Therapeutic effect of surfactant protein D in allergic inflammation of mite-sensitized mice
Article first published online: 11 APR 2005
Clinical & Experimental Allergy
Volume 35, Issue 4, pages 515–521, April 2005
How to Cite
Liu, C.-F., Chen, Y.-L., Shieh, C.-C., Yu, C.-K., Reid, K. B. M. and Wang, J.-Y. (2005), Therapeutic effect of surfactant protein D in allergic inflammation of mite-sensitized mice. Clinical & Experimental Allergy, 35: 515–521. doi: 10.1111/j.1365-2222.2005.02205.x
- Issue published online: 11 APR 2005
- Article first published online: 11 APR 2005
- Submitted 19 April 2004; revised 6 December 2004; accepted 17 December 2004
- alveolar macrophage;
- asthma murine model;
- surfactant protein D
Background Surfactant protein D (SP-D) is involved in the innate immunity within the lung and may have important roles in modulating the inflammatory process of asthma.
Objective To examine the potential immunomodulating role of SP-D on the allergic response in mice, and its interaction with the alveolar macrophages (AMs) during allergic inflammation.
Methods A recombinant 60 kDa fragment of human SP-D (rfh SP-D), Survanta, and budesonide were administrated, respectively, to Der p-sensitive BALB/c mice before or after allergen challenge (AC). Total and differential cell counts, levels of cytokines in bronchoalveolar lavage fluids(BALFs), and levels of Der p-specific IgE and IgG1 antibodies in sera, were assayed. The production of nitric oxide (NO), and inducible NO synthase (iNOS) expression, in AMs, were determined by ELISA and RT-PCR, respectively.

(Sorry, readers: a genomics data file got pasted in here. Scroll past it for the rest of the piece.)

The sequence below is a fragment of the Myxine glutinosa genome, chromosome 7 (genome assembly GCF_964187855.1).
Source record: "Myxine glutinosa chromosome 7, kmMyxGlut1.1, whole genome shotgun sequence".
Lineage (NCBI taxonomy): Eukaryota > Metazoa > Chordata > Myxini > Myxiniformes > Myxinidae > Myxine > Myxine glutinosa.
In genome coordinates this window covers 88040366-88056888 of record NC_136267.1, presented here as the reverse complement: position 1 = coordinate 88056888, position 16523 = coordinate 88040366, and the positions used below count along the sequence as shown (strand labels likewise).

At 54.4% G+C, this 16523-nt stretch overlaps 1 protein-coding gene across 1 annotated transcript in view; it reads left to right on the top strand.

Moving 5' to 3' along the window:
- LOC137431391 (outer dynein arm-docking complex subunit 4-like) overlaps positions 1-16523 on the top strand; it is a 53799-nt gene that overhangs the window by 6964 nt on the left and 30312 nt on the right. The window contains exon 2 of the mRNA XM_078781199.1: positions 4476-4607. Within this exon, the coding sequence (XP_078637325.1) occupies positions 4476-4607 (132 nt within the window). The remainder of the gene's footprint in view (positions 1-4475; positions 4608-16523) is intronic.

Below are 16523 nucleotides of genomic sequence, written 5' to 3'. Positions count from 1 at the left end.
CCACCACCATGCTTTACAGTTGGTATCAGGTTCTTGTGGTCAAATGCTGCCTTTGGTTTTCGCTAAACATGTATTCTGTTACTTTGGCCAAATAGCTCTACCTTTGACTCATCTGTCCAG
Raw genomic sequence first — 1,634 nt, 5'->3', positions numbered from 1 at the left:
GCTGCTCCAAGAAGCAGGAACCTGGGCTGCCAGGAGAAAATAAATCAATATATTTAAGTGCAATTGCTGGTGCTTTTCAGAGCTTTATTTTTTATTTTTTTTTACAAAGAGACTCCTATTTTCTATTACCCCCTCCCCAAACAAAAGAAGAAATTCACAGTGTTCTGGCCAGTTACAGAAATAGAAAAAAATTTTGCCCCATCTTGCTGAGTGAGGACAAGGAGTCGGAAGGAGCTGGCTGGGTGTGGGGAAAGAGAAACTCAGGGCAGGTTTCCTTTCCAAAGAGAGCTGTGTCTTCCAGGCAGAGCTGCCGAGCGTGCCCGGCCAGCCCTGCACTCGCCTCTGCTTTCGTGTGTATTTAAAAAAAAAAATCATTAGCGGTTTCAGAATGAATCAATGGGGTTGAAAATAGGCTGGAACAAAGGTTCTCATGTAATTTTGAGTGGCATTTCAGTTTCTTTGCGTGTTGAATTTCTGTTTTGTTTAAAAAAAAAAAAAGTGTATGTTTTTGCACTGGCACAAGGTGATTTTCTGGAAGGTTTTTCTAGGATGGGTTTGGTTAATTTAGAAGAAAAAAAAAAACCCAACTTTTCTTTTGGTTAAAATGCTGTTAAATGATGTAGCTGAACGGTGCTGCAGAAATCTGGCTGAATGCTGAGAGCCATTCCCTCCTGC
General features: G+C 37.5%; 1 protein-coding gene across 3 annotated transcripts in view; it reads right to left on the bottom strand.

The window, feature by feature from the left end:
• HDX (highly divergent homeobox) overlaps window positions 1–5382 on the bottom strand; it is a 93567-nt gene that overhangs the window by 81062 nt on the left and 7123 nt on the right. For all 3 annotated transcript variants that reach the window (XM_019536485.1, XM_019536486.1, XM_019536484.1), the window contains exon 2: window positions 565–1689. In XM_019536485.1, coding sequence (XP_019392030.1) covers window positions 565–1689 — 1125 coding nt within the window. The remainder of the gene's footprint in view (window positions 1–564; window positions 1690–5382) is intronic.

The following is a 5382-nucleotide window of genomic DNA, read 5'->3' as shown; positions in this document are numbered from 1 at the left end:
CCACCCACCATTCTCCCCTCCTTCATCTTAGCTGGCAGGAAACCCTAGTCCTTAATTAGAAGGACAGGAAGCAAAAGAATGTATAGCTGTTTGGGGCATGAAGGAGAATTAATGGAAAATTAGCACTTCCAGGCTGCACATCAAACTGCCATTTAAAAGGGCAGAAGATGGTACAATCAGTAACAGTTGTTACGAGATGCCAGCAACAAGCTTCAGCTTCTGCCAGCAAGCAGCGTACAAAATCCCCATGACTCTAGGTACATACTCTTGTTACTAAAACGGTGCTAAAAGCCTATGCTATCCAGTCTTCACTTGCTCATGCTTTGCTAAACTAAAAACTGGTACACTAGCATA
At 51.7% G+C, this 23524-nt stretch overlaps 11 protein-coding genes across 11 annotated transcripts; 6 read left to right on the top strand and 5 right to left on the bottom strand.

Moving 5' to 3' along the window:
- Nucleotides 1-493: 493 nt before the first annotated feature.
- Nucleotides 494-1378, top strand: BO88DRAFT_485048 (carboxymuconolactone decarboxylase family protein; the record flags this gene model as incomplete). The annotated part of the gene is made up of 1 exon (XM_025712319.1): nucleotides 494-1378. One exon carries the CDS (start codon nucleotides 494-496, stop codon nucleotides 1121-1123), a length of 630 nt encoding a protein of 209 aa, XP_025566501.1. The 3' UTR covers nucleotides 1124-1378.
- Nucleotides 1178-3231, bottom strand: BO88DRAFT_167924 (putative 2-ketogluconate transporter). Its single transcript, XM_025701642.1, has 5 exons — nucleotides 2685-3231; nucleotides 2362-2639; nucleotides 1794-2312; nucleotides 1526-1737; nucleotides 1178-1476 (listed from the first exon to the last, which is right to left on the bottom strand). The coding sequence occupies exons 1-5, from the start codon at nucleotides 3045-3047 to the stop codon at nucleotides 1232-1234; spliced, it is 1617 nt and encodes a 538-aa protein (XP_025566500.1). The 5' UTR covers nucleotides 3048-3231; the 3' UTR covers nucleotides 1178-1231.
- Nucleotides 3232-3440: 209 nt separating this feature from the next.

Results Instillation of rfh SP-D to sensitized mice 6 h after AC (therapeutic), but not 24 h before AC (preventive), markedly reduced infiltration of eosinophils, and also reduced levels of IL-4, IL-5, eotaxin, and TNF-α but elevated levels of IFN-γ in the BALF. These effects were comparable with those obtained with budesonide treatment, whereas Survanta did not have a suppressive effect, either before or after AC. There was significant inhibition of NO production in the rfh SP-D pre-treated AMs of allergen-sensitized mice, but not in naïve mice.
Conclusions These results indicate that rfh SP-D has a therapeutic effect on allergen-induced bronchial inflammation, and that this might be because of its inhibitory effect on NO and TNF-α production by AMs, and it thus prevents the development of T-helper type 2 cytokine response.